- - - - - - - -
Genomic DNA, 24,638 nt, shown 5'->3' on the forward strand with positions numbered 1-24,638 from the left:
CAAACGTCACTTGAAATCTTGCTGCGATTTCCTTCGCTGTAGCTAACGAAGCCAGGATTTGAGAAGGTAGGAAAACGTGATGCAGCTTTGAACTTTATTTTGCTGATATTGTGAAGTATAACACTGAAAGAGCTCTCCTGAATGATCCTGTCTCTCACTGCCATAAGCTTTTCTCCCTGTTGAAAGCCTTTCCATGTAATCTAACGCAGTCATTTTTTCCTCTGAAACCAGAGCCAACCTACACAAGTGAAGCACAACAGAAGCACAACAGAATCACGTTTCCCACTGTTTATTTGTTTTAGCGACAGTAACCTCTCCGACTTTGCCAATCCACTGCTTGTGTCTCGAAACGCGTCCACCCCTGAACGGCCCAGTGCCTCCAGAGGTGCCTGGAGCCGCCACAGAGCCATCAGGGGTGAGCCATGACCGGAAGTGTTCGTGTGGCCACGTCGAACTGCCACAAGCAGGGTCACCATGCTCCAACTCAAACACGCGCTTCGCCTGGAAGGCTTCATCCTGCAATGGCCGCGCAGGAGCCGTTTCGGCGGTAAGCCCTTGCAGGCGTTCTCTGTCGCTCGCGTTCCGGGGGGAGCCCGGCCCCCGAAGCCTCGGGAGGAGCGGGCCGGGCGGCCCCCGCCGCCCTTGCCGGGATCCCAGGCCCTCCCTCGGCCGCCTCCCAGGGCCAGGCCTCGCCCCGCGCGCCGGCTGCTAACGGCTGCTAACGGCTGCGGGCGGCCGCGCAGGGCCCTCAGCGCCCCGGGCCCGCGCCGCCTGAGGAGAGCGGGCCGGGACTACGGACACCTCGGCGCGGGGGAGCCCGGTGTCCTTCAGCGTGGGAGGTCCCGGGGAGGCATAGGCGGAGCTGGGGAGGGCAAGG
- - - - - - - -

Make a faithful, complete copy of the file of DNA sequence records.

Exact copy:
Genomic DNA, 24,638 nt, shown 5'->3' on the forward strand with positions numbered 1-24,638 from the left:
CAAACGTCACTTGAAATCTTGCTGCGATTTCCTTCGCTGTAGCTAACGAAGCCAGGATTTGAGAAGGTAGGAAAACGTGATGCAGCTTTGAACTTTATTTTGCTGATATTGTGAAGTATAACACTGAAAGAGCTCTCCTGAATGATCCTGTCTCTCACTGCCATAAGCTTTTCTCCCTGTTGAAAGCCTTTCCATGTAATCTAACGCAGTCATTTTTTCCTCTGAAACCAGAGCCAACCTACACAAGTGAAGCACAACAGAAGCACAACAGAATCACGTTTCCCACTGTTTATTTGTTTTAGCGACAGTAACCTCTCCGACTTTGCCAATCCACTGCTTGTGTCTCGAAACGCGTCCACCCCTGAACGGCCCAGTGCCTCCAGAGGTGCCTGGAGCCGCCACAGAGCCATCAGGGGTGAGCCATGACCGGAAGTGTTCGTGTGGCCACGTCGAACTGCCACAAGCAGGGTCACCATGCTCCAACTCAAACACGCGCTTCGCCTGGAAGGCTTCATCCTGCAATGGCCGCGCAGGAGCCGTTTCGGCGGTAAGCCCTTGCAGGCGTTCTCTGTCGCTCGCGTTCCGGGGGGAGCCCGGCCCCCGAAGCCTCGGGAGGAGCGGGCCGGGCGGCCCCCGCCGCCCTTGCCGGGATCCCAGGCCCTCCCTCGGCCGCCTCCCAGGGCCAGGCCTCGCCCCGCGCGCCGGCTGCTAACGGCTGCTAACGGCTGCGGGCGGCCGCGCAGGGCCCTCAGCGCCCCGGGCCCGCGCCGCCTGAGGAGAGCGGGCCGGGACTACGGACACCTCGGCGCGGGGGAGCCCGGTGTCCTTCAGCGTGGGAGGTCCCGGGGAGGCATAGGCGGAGCTGGGGAGGGCAAGG